Fashion Week used to be seriously exclusive. If you weren't "IN" there was no way you were getting in. It was Anna Wintour's world and we were just living in it. But they times, they are a-changin'. Thanks to social media platforms like Instagram and Twitter, those without invites can get the scoop on the latest collections as the shows unfold in real time. Now, some designers are even asking fans to play stylist and help choose the looks that will appear on the runway.
This trend began to emerge in recent weeks with the approach of New York Fashion Week on September 3rd. Adidas came first with a tweet-powered campaign for the NEO Label. Led by Selena Gomez, the initiative allows fans to select every aspect of the final catwalk show taking place on September 3rd, from the outfits to the music to the hair and makeup. Fans can follow the #NEOrunway hashtag on Twitter for a chance to vote and keep track of the results.
Another designer allowing her customers to have a say is Rebecca Minkoff. According to Fashionista, "Next Tuesday, Sept. 2, she will post two looks styled from her spring 2015 collection, which is scheduled to show the following Friday. Followers will be asked to vote on their favorite look. The look with the least likes will be eliminated from the show, just like that." It's a simple idea, but one that packs a serious punch with consumers. After all, we love to have a say.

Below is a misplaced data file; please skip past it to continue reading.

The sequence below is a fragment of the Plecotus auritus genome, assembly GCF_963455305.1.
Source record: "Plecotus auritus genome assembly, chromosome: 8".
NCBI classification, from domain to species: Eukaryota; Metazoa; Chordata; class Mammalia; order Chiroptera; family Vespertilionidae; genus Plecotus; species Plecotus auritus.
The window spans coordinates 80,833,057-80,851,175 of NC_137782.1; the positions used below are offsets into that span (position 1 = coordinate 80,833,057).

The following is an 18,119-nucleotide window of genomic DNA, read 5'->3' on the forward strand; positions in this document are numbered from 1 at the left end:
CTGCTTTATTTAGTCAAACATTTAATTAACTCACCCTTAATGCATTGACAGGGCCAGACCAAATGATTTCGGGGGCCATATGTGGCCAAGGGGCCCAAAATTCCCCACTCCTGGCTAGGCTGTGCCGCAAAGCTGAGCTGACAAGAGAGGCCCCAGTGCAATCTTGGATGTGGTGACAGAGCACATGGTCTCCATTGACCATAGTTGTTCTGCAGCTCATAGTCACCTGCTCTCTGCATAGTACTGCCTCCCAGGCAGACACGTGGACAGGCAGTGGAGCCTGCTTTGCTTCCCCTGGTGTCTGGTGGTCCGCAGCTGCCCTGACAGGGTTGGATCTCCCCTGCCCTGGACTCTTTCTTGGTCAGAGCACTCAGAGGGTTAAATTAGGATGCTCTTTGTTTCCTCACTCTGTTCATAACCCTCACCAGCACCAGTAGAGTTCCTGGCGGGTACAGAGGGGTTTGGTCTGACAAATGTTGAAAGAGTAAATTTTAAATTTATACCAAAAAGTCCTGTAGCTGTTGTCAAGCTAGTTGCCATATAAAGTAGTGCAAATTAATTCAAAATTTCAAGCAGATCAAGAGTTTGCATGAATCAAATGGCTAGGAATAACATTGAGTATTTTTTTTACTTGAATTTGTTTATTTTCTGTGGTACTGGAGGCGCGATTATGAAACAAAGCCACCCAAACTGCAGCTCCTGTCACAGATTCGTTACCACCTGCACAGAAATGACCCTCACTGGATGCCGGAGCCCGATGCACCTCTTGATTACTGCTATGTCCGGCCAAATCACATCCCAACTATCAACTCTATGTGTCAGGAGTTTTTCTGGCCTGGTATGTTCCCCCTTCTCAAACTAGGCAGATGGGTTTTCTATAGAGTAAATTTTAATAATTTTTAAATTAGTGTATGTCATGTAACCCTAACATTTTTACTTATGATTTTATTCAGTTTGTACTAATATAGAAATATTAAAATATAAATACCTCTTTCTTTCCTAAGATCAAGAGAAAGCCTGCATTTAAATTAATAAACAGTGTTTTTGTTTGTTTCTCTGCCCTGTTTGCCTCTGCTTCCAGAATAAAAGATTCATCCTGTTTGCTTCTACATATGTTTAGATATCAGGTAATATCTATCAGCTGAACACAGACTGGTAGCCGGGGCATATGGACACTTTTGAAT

Fashion lends itself very well to social media advertising because fashion is about both visuals and experiences. Lubov Azria of BCBG told the New York Post that social media is bridging the gap between designers and customers like never before:
It used to be where the editors would come in, whether they liked the collection or not, they would have a certain point of view, and that's what everyone saw. Now with social media, we have a voice. We have a way to express what we feel, why we feel certain things. It's incredible [...] I think it brought a younger crowd and it also brought the crowd that perhaps never knew this or this about the brand. It brings awareness.
According to Fast Company, 33,000 people posted almost 99,000 photos to Instagram during NYFW February 2014. That's a wide audience for engagement, and brands are smart to capitalize pre-Fashion Week with these voting-driven campaigns. The strategy is bound to appeal to Millennials who grew up on the Internet (and look for smart, innovative marketing tactics from the companies they like).
I think it's safe to say we'll be seeing more promotions like the ones for Adidas NEO and Rebecca Minkoff in the future, allowing fans to weigh in on the behind-the-scenes decisions surrounding fashion shows. With such a wide reach, the possibilities for social media and high fashion to blend in increasingly innovative ways are endless.
Images: Getty Images